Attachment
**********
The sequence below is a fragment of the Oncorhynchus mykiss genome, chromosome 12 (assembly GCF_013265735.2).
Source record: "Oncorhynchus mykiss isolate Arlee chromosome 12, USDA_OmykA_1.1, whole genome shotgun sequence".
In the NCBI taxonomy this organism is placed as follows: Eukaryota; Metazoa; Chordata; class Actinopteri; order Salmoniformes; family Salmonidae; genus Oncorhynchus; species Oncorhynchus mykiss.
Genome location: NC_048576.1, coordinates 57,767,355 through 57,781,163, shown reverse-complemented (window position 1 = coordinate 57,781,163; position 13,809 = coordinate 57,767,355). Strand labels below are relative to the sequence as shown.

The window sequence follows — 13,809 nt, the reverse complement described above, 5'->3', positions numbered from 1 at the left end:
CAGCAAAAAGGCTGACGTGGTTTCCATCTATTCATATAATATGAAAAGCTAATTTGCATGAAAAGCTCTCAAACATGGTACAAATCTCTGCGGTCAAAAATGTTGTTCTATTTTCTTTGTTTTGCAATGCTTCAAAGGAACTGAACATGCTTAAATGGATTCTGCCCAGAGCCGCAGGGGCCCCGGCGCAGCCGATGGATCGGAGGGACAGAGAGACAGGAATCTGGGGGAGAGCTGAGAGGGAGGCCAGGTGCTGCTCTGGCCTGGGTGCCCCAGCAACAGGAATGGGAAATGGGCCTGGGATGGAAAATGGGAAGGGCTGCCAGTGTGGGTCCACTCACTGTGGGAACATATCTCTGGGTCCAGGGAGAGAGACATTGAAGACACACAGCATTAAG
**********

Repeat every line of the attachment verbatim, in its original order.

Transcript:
The sequence below is a fragment of the Oncorhynchus mykiss genome, chromosome 12 (assembly GCF_013265735.2).
Source record: "Oncorhynchus mykiss isolate Arlee chromosome 12, USDA_OmykA_1.1, whole genome shotgun sequence".
In the NCBI taxonomy this organism is placed as follows: Eukaryota; Metazoa; Chordata; class Actinopteri; order Salmoniformes; family Salmonidae; genus Oncorhynchus; species Oncorhynchus mykiss.
Genome location: NC_048576.1, coordinates 57,767,355 through 57,781,163, shown reverse-complemented (window position 1 = coordinate 57,781,163; position 13,809 = coordinate 57,767,355). Strand labels below are relative to the sequence as shown.

The window sequence follows — 13,809 nt, the reverse complement described above, 5'->3', positions numbered from 1 at the left end:
CAGCAAAAAGGCTGACGTGGTTTCCATCTATTCATATAATATGAAAAGCTAATTTGCATGAAAAGCTCTCAAACATGGTACAAATCTCTGCGGTCAAAAATGTTGTTCTATTTTCTTTGTTTTGCAATGCTTCAAAGGAACTGAACATGCTTAAATGGATTCTGCCCAGAGCCGCAGGGGCCCCGGCGCAGCCGATGGATCGGAGGGACAGAGAGACAGGAATCTGGGGGAGAGCTGAGAGGGAGGCCAGGTGCTGCTCTGGCCTGGGTGCCCCAGCAACAGGAATGGGAAATGGGCCTGGGATGGAAAATGGGAAGGGCTGCCAGTGTGGGTCCACTCACTGTGGGAACATATCTCTGGGTCCAGGGAGAGAGACATTGAAGACACACAGCATTAAG